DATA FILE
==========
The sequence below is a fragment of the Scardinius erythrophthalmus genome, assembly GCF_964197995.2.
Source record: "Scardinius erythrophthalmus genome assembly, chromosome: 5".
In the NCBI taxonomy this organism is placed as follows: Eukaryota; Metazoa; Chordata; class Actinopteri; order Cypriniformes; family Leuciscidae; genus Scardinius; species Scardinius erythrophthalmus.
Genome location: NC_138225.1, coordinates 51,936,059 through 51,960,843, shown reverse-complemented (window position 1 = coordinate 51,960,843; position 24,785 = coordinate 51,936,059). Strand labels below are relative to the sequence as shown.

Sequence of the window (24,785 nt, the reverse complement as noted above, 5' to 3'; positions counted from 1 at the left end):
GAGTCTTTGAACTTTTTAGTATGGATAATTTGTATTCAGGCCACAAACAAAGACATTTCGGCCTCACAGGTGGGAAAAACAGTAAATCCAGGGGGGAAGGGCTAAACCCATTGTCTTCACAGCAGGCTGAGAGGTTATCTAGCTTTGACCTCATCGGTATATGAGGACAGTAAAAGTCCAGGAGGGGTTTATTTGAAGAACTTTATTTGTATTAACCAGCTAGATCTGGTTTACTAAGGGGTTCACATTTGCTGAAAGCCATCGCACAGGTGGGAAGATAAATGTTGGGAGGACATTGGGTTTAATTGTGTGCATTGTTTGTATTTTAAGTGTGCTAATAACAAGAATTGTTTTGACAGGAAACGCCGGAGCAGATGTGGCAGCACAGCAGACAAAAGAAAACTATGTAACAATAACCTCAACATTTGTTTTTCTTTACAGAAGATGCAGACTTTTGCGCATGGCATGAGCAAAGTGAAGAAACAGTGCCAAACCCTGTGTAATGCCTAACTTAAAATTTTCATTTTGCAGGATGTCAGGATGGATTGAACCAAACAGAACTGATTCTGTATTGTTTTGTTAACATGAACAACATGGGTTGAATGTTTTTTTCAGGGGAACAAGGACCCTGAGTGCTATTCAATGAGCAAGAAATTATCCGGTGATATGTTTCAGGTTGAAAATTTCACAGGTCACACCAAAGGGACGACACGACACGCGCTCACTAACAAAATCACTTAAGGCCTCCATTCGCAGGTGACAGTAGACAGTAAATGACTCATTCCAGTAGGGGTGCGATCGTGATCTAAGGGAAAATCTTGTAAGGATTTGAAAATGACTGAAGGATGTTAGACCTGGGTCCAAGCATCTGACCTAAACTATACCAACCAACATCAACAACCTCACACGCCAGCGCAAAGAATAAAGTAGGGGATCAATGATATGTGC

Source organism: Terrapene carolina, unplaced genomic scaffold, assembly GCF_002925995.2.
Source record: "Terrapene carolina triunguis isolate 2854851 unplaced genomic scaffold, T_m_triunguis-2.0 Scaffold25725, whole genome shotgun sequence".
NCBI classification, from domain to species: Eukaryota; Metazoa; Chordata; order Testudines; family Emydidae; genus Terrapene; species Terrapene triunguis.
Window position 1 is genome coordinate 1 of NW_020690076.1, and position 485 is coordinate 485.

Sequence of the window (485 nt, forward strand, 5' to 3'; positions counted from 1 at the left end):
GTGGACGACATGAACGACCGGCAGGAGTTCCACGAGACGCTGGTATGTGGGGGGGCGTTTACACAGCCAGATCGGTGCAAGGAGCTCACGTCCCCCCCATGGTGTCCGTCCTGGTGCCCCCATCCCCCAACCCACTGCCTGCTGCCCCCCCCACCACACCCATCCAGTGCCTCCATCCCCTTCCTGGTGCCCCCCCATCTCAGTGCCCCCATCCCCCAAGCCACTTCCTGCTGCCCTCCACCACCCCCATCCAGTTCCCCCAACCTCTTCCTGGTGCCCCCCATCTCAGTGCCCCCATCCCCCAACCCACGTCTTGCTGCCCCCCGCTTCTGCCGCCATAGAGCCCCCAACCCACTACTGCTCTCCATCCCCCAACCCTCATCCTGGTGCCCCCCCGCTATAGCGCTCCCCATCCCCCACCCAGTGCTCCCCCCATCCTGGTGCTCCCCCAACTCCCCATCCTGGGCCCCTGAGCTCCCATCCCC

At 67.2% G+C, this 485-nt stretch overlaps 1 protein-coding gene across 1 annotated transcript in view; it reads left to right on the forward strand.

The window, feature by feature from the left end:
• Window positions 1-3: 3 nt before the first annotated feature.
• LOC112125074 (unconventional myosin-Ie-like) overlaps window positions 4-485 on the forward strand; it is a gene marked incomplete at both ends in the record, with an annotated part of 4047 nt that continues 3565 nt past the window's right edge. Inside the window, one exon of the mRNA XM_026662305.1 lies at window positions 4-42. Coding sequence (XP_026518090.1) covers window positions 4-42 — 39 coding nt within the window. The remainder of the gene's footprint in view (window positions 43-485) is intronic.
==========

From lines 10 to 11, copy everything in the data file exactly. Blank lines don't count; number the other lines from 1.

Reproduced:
Window position 1 is genome coordinate 1 of NW_020690076.1, and position 485 is coordinate 485.

Sequence of the window (485 nt, forward strand, 5' to 3'; positions counted from 1 at the left end):